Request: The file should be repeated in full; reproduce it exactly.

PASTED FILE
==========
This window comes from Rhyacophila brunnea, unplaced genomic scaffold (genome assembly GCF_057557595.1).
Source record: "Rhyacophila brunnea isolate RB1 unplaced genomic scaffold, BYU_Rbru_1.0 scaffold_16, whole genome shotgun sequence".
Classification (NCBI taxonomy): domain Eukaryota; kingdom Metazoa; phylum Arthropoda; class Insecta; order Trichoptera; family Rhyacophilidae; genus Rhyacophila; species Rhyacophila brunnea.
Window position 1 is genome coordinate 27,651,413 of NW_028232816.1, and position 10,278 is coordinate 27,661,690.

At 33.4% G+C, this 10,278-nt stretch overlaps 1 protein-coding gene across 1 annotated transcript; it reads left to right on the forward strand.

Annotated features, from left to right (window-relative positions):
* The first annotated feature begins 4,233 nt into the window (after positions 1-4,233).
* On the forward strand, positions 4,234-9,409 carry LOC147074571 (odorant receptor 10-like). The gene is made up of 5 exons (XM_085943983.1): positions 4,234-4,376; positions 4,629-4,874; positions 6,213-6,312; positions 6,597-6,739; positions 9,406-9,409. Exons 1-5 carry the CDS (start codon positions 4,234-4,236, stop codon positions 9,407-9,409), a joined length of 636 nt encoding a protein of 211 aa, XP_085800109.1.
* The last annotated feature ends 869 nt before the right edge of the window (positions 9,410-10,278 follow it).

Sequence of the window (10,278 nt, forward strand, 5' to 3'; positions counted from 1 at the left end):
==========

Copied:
This window comes from Rhyacophila brunnea, unplaced genomic scaffold (genome assembly GCF_057557595.1).
Source record: "Rhyacophila brunnea isolate RB1 unplaced genomic scaffold, BYU_Rbru_1.0 scaffold_16, whole genome shotgun sequence".
Classification (NCBI taxonomy): domain Eukaryota; kingdom Metazoa; phylum Arthropoda; class Insecta; order Trichoptera; family Rhyacophilidae; genus Rhyacophila; species Rhyacophila brunnea.
Window position 1 is genome coordinate 27,651,413 of NW_028232816.1, and position 10,278 is coordinate 27,661,690.

At 33.4% G+C, this 10,278-nt stretch overlaps 1 protein-coding gene across 1 annotated transcript; it reads left to right on the forward strand.

Annotated features, from left to right (window-relative positions):
* The first annotated feature begins 4,233 nt into the window (after positions 1-4,233).
* On the forward strand, positions 4,234-9,409 carry LOC147074571 (odorant receptor 10-like). The gene is made up of 5 exons (XM_085943983.1): positions 4,234-4,376; positions 4,629-4,874; positions 6,213-6,312; positions 6,597-6,739; positions 9,406-9,409. Exons 1-5 carry the CDS (start codon positions 4,234-4,236, stop codon positions 9,407-9,409), a joined length of 636 nt encoding a protein of 211 aa, XP_085800109.1.
* The last annotated feature ends 869 nt before the right edge of the window (positions 9,410-10,278 follow it).

Sequence of the window (10,278 nt, forward strand, 5' to 3'; positions counted from 1 at the left end):